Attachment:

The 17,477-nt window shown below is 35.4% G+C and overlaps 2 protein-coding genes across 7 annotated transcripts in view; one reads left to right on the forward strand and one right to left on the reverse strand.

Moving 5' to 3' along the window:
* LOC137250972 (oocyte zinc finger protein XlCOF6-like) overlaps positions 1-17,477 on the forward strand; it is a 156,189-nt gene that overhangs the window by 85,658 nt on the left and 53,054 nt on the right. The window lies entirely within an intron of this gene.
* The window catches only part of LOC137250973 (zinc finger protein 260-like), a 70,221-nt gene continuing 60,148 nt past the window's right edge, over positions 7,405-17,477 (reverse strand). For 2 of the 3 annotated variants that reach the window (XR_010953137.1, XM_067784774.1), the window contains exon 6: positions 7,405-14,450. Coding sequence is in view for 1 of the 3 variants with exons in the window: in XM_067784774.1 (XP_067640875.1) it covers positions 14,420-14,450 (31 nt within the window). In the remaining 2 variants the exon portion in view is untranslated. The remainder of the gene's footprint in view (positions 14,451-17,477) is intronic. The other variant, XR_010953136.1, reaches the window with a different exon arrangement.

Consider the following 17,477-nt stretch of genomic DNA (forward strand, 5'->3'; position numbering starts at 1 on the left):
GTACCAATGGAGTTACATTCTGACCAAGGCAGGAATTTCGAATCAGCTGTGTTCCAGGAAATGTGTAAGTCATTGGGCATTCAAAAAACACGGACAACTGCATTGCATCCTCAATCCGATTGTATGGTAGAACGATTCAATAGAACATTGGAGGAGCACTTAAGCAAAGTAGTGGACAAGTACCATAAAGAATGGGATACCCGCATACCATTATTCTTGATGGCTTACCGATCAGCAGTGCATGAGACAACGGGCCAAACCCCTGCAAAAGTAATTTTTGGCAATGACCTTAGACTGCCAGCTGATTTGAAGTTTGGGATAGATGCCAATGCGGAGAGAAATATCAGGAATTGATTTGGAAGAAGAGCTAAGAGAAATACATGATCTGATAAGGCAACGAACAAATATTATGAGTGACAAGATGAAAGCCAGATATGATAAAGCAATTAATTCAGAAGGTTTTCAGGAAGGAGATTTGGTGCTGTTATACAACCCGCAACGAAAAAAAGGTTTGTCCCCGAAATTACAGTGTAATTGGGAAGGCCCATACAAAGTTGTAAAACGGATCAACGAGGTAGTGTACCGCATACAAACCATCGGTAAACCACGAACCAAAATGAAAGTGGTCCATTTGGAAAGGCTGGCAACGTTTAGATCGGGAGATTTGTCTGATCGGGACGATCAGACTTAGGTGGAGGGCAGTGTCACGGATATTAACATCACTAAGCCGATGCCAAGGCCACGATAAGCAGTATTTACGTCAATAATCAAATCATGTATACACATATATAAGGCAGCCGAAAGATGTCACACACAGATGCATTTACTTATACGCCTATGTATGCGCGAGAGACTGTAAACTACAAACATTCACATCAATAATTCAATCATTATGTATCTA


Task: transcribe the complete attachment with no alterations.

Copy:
The 17,477-nt window shown below is 35.4% G+C and overlaps 2 protein-coding genes across 7 annotated transcripts in view; one reads left to right on the forward strand and one right to left on the reverse strand.

Moving 5' to 3' along the window:
* LOC137250972 (oocyte zinc finger protein XlCOF6-like) overlaps positions 1-17,477 on the forward strand; it is a 156,189-nt gene that overhangs the window by 85,658 nt on the left and 53,054 nt on the right. The window lies entirely within an intron of this gene.
* The window catches only part of LOC137250973 (zinc finger protein 260-like), a 70,221-nt gene continuing 60,148 nt past the window's right edge, over positions 7,405-17,477 (reverse strand). For 2 of the 3 annotated variants that reach the window (XR_010953137.1, XM_067784774.1), the window contains exon 6: positions 7,405-14,450. Coding sequence is in view for 1 of the 3 variants with exons in the window: in XM_067784774.1 (XP_067640875.1) it covers positions 14,420-14,450 (31 nt within the window). In the remaining 2 variants the exon portion in view is untranslated. The remainder of the gene's footprint in view (positions 14,451-17,477) is intronic. The other variant, XR_010953136.1, reaches the window with a different exon arrangement.

Consider the following 17,477-nt stretch of genomic DNA (forward strand, 5'->3'; position numbering starts at 1 on the left):
GTACCAATGGAGTTACATTCTGACCAAGGCAGGAATTTCGAATCAGCTGTGTTCCAGGAAATGTGTAAGTCATTGGGCATTCAAAAAACACGGACAACTGCATTGCATCCTCAATCCGATTGTATGGTAGAACGATTCAATAGAACATTGGAGGAGCACTTAAGCAAAGTAGTGGACAAGTACCATAAAGAATGGGATACCCGCATACCATTATTCTTGATGGCTTACCGATCAGCAGTGCATGAGACAACGGGCCAAACCCCTGCAAAAGTAATTTTTGGCAATGACCTTAGACTGCCAGCTGATTTGAAGTTTGGGATAGATGCCAATGCGGAGAGAAATATCAGGAATTGATTTGGAAGAAGAGCTAAGAGAAATACATGATCTGATAAGGCAACGAACAAATATTATGAGTGACAAGATGAAAGCCAGATATGATAAAGCAATTAATTCAGAAGGTTTTCAGGAAGGAGATTTGGTGCTGTTATACAACCCGCAACGAAAAAAAGGTTTGTCCCCGAAATTACAGTGTAATTGGGAAGGCCCATACAAAGTTGTAAAACGGATCAACGAGGTAGTGTACCGCATACAAACCATCGGTAAACCACGAACCAAAATGAAAGTGGTCCATTTGGAAAGGCTGGCAACGTTTAGATCGGGAGATTTGTCTGATCGGGACGATCAGACTTAGGTGGAGGGCAGTGTCACGGATATTAACATCACTAAGCCGATGCCAAGGCCACGATAAGCAGTATTTACGTCAATAATCAAATCATGTATACACATATATAAGGCAGCCGAAAGATGTCACACACAGATGCATTTACTTATACGCCTATGTATGCGCGAGAGACTGTAAACTACAAACATTCACATCAATAATTCAATCATTATGTATCTA